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9.6: Organizing Your Web Page

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    Web pages are a series of pages connected by hyperlinks, and they have unique needs. Let's think about it this way: you have a small child whom you keep in a playpen. In the playpen is a tiny toy box with a ball, a block, and a fire truck. You play a game where you tell her to show you the ball, and she points to the ball. You tell her to show you the block, and she points to the block. You tell her to point to the fire truck, and she points to the fire truck. This game works very well.

    But then you take her into another room and put her in another playpen, and there's a pillow, a rattle, and a dolly. You tell her to point to the fire truck, and she looks around and shrugs her shoulders. Her mind is not advanced enough to understand that you wish her to point through the wall into the other playpen. And she does not have the physical ability to get out of the playpen, walk to the other room, and retrieve your fire truck for you. This game will not work.

    You then try again. You put her back in the original playpen, but you take the small box of toys and scatter them around the house. You put the ball under the couch. You put the block in the bathtub. And you put the fire truck in the trunk of your car. You return to the playpen and ask the child to show you the fire truck. Again, she shrugs her shoulders. This game will not work.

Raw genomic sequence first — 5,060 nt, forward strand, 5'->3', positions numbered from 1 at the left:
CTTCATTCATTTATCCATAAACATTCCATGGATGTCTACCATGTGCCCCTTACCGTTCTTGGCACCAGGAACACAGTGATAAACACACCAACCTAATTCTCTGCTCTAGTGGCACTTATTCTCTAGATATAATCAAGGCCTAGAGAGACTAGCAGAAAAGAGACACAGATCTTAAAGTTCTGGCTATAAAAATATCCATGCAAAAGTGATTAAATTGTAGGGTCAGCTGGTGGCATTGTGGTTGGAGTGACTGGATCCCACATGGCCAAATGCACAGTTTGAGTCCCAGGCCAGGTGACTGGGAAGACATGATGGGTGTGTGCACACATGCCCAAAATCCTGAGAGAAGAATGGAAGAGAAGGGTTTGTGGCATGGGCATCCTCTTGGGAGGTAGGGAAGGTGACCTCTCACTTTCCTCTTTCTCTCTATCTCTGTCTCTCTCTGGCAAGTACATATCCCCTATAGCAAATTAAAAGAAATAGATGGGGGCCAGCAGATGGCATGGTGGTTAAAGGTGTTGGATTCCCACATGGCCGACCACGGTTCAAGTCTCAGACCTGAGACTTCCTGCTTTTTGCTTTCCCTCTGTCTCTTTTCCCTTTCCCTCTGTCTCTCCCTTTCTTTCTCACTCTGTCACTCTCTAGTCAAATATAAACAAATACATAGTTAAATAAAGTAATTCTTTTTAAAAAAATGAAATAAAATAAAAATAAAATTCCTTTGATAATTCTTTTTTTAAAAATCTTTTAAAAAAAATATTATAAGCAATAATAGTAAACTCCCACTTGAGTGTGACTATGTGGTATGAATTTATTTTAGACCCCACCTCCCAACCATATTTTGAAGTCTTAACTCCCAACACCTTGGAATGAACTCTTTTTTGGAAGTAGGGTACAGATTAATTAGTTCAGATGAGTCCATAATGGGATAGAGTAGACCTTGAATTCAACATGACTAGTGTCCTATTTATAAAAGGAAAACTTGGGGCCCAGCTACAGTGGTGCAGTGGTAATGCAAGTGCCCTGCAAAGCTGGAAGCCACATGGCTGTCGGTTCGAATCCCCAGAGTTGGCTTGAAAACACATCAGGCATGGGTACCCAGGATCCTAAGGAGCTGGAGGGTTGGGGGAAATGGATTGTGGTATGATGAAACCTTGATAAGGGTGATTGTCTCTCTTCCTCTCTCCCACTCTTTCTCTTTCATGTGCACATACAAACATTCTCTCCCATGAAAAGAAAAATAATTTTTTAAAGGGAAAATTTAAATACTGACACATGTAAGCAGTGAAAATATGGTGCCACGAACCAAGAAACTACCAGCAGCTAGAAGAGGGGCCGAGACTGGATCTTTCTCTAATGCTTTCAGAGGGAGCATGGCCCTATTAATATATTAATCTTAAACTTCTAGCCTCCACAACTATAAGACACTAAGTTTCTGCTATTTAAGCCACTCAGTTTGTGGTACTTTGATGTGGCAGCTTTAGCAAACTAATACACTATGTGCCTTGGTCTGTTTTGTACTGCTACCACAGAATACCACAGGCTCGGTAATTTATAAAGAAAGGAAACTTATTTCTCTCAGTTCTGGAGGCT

Why does the first game work, but the other two do not?

    What if you change the game by taking the child, playpen, toy box, and all into the next room and again ask the child for the block? Unless something distracts the child, the game will work! The child knows the block is in the box, and all functions as normal.

    Your web page is the child, and its name is index. Your main folder is the playpen, and your subfolders are the toy boxes.

    To be more clear, when you make the homepage of a website, you'll want to name it "index.html" and put it in a folder. In that folder, you can then put any pictures, documents, videos, or other HTML files that you might link to. You can also organize further by putting those things into subfolders. But no matter what, everything that is not already online must be put inside that main folder to be then posted online.

    This page titled 9.6: Organizing Your Web Page is shared under a CC BY license and was authored, remixed, and/or curated by Tiffani Reardon, Tammy Powell, Jonathan Arnett, Monique Logan, & Cassie Race.

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